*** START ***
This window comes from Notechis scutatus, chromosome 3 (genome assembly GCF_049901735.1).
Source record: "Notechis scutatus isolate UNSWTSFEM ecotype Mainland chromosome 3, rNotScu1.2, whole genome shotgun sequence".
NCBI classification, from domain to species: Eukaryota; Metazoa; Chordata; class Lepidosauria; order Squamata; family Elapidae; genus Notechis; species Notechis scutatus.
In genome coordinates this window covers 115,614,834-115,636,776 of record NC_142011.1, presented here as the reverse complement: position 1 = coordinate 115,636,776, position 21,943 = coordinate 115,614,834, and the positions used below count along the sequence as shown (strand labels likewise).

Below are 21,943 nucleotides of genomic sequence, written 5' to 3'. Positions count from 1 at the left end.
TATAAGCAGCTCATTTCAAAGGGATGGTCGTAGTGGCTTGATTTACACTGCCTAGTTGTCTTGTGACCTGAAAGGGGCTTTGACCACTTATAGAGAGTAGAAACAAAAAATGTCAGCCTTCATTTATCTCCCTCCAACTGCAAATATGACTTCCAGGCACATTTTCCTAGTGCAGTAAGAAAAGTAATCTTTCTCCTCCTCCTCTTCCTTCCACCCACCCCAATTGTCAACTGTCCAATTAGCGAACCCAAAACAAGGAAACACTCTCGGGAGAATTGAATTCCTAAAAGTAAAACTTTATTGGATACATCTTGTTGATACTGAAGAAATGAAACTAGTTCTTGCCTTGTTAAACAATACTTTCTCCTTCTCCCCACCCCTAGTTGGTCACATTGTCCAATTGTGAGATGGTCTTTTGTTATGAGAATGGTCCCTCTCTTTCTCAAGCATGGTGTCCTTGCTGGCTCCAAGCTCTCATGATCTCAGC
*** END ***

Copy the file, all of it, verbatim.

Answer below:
This window comes from Notechis scutatus, chromosome 3 (genome assembly GCF_049901735.1).
Source record: "Notechis scutatus isolate UNSWTSFEM ecotype Mainland chromosome 3, rNotScu1.2, whole genome shotgun sequence".
NCBI classification, from domain to species: Eukaryota; Metazoa; Chordata; class Lepidosauria; order Squamata; family Elapidae; genus Notechis; species Notechis scutatus.
In genome coordinates this window covers 115,614,834-115,636,776 of record NC_142011.1, presented here as the reverse complement: position 1 = coordinate 115,636,776, position 21,943 = coordinate 115,614,834, and the positions used below count along the sequence as shown (strand labels likewise).

Below are 21,943 nucleotides of genomic sequence, written 5' to 3'. Positions count from 1 at the left end.
TATAAGCAGCTCATTTCAAAGGGATGGTCGTAGTGGCTTGATTTACACTGCCTAGTTGTCTTGTGACCTGAAAGGGGCTTTGACCACTTATAGAGAGTAGAAACAAAAAATGTCAGCCTTCATTTATCTCCCTCCAACTGCAAATATGACTTCCAGGCACATTTTCCTAGTGCAGTAAGAAAAGTAATCTTTCTCCTCCTCCTCTTCCTTCCACCCACCCCAATTGTCAACTGTCCAATTAGCGAACCCAAAACAAGGAAACACTCTCGGGAGAATTGAATTCCTAAAAGTAAAACTTTATTGGATACATCTTGTTGATACTGAAGAAATGAAACTAGTTCTTGCCTTGTTAAACAATACTTTCTCCTTCTCCCCACCCCTAGTTGGTCACATTGTCCAATTGTGAGATGGTCTTTTGTTATGAGAATGGTCCCTCTCTTTCTCAAGCATGGTGTCCTTGCTGGCTCCAAGCTCTCATGATCTCAGC